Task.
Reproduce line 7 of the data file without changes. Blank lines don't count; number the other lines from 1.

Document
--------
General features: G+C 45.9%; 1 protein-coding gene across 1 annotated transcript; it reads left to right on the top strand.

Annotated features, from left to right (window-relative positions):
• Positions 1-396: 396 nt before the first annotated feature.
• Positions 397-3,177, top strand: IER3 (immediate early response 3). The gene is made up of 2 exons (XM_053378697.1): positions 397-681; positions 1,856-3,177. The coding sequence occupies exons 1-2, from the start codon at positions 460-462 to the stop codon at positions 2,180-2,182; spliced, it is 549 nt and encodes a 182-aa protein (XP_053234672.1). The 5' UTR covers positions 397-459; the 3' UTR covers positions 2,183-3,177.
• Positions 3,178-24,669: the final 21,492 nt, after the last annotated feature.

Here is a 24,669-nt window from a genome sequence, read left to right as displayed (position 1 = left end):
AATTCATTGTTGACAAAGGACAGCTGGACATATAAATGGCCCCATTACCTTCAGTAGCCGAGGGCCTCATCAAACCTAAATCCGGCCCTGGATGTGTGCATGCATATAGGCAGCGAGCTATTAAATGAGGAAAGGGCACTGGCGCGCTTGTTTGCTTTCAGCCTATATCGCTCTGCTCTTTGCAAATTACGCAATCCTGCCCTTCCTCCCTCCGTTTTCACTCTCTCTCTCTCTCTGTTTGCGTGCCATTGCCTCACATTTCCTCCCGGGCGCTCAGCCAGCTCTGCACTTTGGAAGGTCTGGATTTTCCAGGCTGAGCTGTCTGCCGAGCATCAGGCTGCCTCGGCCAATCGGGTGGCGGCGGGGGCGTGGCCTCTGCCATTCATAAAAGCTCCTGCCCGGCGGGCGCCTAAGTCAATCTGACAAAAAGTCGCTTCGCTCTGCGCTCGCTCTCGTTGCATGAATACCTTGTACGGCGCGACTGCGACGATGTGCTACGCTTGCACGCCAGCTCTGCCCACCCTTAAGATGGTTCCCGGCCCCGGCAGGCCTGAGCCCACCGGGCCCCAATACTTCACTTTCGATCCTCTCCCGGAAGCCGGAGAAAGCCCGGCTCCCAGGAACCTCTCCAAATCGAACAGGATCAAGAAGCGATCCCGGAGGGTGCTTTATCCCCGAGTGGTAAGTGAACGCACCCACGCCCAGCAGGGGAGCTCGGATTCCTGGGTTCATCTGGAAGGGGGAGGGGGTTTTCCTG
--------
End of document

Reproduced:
AATTCATTGTTGACAAAGGACAGCTGGACATATAAATGGCCCCATTACCTTCAGTAGCCGAGGGCCTCATCAAACCTAAATCCGGCCCTGGATGTGTGCATGCATATAGGCAGCGAGCTATTAAATGAGGAAAGGGCACTGGCGCGCTTGTTTGCTTTCAGCCTATATCGCTCTGCTCTTTGCAAATTACGCAATCCTGCCCTTCCTCCCTCCGTTTTCACTCTCTCTCTCTCTCTGTTTGCGTGCCATTGCCTCACATTTCCTCCCGGGCGCTCAGCCAGCTCTGCACTTTGGAAGGTCTGGATTTTCCAGGCTGAGCTGTCTGCCGAGCATCAGGCTGCCTCGGCCAATCGGGTGGCGGCGGGGGCGTGGCCTCTGCCATTCATAAAAGCTCCTGCCCGGCGGGCGCCTAAGTCAATCTGACAAAAAGTCGCTTCGCTCTGCGCTCGCTCTCGTTGCATGAATACCTTGTACGGCGCGACTGCGACGATGTGCTACGCTTGCACGCCAGCTCTGCCCACCCTTAAGATGGTTCCCGGCCCCGGCAGGCCTGAGCCCACCGGGCCCCAATACTTCACTTTCGATCCTCTCCCGGAAGCCGGAGAAAGCCCGGCTCCCAGGAACCTCTCCAAATCGAACAGGATCAAGAAGCGATCCCGGAGGGTGCTTTATCCCCGAGTGGTAAGTGAACGCACCCACGCCCAGCAGGGGAGCTCGGATTCCTGGGTTCATCTGGAAGGGGGAGGGGGTTTTCCTG